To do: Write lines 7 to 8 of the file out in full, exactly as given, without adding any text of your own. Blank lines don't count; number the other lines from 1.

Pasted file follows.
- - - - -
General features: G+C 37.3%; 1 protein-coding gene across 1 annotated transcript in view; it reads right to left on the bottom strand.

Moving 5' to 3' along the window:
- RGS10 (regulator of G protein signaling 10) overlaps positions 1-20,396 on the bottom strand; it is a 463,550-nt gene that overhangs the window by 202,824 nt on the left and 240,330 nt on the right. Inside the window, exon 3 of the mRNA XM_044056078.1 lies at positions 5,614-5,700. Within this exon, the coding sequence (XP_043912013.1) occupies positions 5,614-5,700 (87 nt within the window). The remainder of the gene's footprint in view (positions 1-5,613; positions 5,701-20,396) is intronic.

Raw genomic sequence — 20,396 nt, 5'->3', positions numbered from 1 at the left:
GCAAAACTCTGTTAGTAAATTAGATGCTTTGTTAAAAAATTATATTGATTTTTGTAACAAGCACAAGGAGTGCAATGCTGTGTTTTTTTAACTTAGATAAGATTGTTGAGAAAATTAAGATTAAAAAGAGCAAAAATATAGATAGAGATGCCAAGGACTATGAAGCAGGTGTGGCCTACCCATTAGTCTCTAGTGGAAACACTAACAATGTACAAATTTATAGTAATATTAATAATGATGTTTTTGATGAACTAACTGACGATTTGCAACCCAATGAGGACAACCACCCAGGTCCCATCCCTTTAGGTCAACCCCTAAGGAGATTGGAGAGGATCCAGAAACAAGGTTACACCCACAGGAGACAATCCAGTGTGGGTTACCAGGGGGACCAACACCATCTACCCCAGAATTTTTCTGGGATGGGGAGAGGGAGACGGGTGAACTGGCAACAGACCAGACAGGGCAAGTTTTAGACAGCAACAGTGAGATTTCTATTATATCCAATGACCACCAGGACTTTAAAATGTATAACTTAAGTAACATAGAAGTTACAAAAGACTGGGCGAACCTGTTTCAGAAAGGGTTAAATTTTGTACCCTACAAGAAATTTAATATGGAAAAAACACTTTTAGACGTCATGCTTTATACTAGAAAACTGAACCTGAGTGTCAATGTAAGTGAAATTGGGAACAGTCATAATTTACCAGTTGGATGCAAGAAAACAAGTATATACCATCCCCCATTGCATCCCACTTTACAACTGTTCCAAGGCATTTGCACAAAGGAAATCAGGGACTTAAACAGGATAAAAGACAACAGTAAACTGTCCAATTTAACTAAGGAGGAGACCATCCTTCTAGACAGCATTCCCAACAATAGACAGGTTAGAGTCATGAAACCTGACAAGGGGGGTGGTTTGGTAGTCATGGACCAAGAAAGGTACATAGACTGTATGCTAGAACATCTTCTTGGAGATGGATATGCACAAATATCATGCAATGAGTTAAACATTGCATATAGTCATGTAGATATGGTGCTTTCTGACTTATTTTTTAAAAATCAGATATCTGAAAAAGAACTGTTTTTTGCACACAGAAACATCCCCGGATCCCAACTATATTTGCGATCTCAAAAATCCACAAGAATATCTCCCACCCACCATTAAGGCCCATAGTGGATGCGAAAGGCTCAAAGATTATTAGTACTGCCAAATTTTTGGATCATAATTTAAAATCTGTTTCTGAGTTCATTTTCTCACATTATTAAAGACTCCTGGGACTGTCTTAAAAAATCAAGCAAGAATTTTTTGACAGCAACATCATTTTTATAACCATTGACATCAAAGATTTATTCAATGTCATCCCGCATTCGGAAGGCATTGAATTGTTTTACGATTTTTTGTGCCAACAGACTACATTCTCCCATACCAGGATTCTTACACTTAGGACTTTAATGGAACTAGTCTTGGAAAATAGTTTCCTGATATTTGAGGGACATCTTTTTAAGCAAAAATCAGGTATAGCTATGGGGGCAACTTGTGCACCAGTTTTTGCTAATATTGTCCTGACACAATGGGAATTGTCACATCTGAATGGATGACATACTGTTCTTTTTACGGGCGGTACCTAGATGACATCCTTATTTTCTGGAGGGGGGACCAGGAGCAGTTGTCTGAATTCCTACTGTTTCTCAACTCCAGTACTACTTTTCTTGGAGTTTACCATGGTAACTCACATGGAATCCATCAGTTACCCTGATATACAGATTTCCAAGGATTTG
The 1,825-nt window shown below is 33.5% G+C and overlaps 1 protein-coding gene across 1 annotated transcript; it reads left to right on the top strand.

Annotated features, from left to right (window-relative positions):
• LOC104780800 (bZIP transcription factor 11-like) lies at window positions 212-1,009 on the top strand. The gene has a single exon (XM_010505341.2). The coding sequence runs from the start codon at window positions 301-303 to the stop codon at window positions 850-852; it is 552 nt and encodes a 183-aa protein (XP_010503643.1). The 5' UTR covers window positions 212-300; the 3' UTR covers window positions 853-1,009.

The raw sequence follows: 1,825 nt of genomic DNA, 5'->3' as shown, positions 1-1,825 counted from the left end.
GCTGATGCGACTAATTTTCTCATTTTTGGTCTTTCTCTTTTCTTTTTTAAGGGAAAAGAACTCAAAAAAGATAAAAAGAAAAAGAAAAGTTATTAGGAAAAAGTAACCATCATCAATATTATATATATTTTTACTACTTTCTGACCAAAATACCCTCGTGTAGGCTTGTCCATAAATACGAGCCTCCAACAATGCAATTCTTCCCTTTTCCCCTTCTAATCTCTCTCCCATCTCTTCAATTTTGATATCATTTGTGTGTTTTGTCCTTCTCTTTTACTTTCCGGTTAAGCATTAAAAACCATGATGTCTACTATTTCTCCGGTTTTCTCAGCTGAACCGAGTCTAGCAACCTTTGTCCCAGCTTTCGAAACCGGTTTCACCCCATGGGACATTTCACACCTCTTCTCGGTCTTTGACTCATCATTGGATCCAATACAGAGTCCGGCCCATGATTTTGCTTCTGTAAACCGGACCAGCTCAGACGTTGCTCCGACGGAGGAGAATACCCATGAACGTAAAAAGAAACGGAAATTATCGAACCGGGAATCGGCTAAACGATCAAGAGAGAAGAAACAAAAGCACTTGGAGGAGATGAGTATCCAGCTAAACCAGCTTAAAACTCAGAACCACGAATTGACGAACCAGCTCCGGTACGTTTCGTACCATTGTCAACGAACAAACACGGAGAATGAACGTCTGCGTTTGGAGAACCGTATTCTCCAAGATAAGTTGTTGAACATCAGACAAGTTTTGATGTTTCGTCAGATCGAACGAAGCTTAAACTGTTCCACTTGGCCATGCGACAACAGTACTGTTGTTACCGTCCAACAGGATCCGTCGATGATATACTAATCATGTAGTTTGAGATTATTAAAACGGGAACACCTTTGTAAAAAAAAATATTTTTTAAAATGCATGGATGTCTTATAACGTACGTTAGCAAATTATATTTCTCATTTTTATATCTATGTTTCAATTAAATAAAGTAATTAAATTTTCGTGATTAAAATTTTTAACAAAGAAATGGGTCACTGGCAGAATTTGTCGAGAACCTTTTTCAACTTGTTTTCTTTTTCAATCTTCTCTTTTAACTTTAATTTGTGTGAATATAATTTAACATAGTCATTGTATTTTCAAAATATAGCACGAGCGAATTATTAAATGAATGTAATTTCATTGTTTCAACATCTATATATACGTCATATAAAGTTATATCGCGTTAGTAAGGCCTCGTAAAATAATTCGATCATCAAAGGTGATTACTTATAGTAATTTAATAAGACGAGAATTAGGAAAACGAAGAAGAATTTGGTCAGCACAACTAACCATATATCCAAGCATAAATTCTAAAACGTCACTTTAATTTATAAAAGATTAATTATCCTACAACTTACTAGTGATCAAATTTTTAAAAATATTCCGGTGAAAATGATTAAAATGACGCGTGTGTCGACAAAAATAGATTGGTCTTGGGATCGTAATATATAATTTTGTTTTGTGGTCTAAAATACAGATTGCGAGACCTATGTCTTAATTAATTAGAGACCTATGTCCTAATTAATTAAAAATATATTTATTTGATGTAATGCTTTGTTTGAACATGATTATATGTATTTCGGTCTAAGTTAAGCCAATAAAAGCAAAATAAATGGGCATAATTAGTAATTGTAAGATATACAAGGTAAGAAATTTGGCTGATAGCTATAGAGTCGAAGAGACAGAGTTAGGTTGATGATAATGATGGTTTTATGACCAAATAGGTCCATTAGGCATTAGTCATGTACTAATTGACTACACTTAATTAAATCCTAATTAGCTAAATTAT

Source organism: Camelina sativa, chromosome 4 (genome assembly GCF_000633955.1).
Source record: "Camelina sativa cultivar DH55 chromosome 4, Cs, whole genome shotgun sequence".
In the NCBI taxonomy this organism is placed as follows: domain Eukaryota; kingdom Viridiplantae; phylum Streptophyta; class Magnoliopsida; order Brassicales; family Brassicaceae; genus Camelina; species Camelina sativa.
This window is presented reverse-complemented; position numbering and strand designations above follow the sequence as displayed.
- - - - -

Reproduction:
Annotated features, from left to right (window-relative positions):
• LOC104780800 (bZIP transcription factor 11-like) lies at window positions 212-1,009 on the top strand. The gene has a single exon (XM_010505341.2). The coding sequence runs from the start codon at window positions 301-303 to the stop codon at window positions 850-852; it is 552 nt and encodes a 183-aa protein (XP_010503643.1). The 5' UTR covers window positions 212-300; the 3' UTR covers window positions 853-1,009.